Interview with John Beacham, Chicago director of ANSWER and Midwest PSL organizer

Building the struggle for socialism in the United States

Below is an excerpt of an interview with John Beacham, Chicago director of the ANSWER Coalition and a Midwest organizer for the Party for Socialism and Liberation. The PSL is a member organization of ANSWER. The interview was conducted by Nicholas Demille at the October 16 Midwest Regional March and Rally marking the ninth anniversary of the Afghanistan war, and was first published on Z Blogs.

Nicholas Demille:

Tell me how [members of the Party for Socialism and Liberation] deal with the resounding paradigm of corporate media and address the real negative stigma around, and misunderstanding about, socialism.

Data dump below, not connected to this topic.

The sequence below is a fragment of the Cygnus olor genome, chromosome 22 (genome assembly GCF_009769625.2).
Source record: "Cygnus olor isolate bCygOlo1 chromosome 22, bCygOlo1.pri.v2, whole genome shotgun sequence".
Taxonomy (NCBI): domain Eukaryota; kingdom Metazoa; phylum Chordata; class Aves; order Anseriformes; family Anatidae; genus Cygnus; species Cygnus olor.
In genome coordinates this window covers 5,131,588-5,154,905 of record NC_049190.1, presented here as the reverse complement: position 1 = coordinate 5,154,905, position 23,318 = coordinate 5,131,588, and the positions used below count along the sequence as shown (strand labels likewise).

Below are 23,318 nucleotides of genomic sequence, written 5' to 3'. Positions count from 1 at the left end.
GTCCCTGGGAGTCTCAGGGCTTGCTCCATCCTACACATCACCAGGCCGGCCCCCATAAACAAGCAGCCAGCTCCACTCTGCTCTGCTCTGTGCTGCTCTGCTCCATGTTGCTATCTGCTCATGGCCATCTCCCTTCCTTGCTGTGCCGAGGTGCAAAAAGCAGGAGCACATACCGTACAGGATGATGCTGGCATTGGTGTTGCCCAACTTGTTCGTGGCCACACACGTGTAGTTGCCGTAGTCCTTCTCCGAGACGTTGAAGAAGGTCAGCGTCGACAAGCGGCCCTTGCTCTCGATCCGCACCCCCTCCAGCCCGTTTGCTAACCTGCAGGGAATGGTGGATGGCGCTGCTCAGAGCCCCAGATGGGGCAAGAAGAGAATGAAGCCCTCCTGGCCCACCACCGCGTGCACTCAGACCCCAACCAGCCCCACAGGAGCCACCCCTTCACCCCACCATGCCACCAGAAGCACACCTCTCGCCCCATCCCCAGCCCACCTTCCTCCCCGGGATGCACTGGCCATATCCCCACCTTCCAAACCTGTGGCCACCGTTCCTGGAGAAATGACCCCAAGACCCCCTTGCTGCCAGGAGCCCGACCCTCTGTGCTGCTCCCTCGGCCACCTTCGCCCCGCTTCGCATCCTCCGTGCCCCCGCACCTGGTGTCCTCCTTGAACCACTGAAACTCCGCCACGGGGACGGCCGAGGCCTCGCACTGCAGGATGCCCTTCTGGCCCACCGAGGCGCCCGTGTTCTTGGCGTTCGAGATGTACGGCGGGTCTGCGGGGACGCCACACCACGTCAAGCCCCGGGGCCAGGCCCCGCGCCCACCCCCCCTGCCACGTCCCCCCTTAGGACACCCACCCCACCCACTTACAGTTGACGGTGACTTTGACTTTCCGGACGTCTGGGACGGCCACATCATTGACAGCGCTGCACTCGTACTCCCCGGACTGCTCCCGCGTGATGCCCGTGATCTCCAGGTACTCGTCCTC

John Beacham:

Well that’s our purpose. We’re at the world center of capitalism here in the US. Wall street and the big banks is where all the wealthiest people in the world have their power and money. And they own the media too right? It’s not a coincidence.

So, the workers here and people in oppressed communities, they get a barrage of anti-socialism, anti-working class rhetoric. Well, what does socialism really mean? When you break it down it really means the people owning the economy instead of the bankers.

Obviously, the bankers don’t want that. The real source of power in this country is the wealth and it’s owned by a tiny group of individuals. And socialism means taking the wealth out of their hands and giving it to the people and making things publicly owned.

So, you have, not only a barrage of anti-socialism, but any way in which working people unite around common struggle is completely ridiculed in the press. Look at the attacks on Muslims and immigrants in the media and from Washington, those things are flowing directly from this handful of billionaires who own everything and that want to do everything they can to keep working people apart.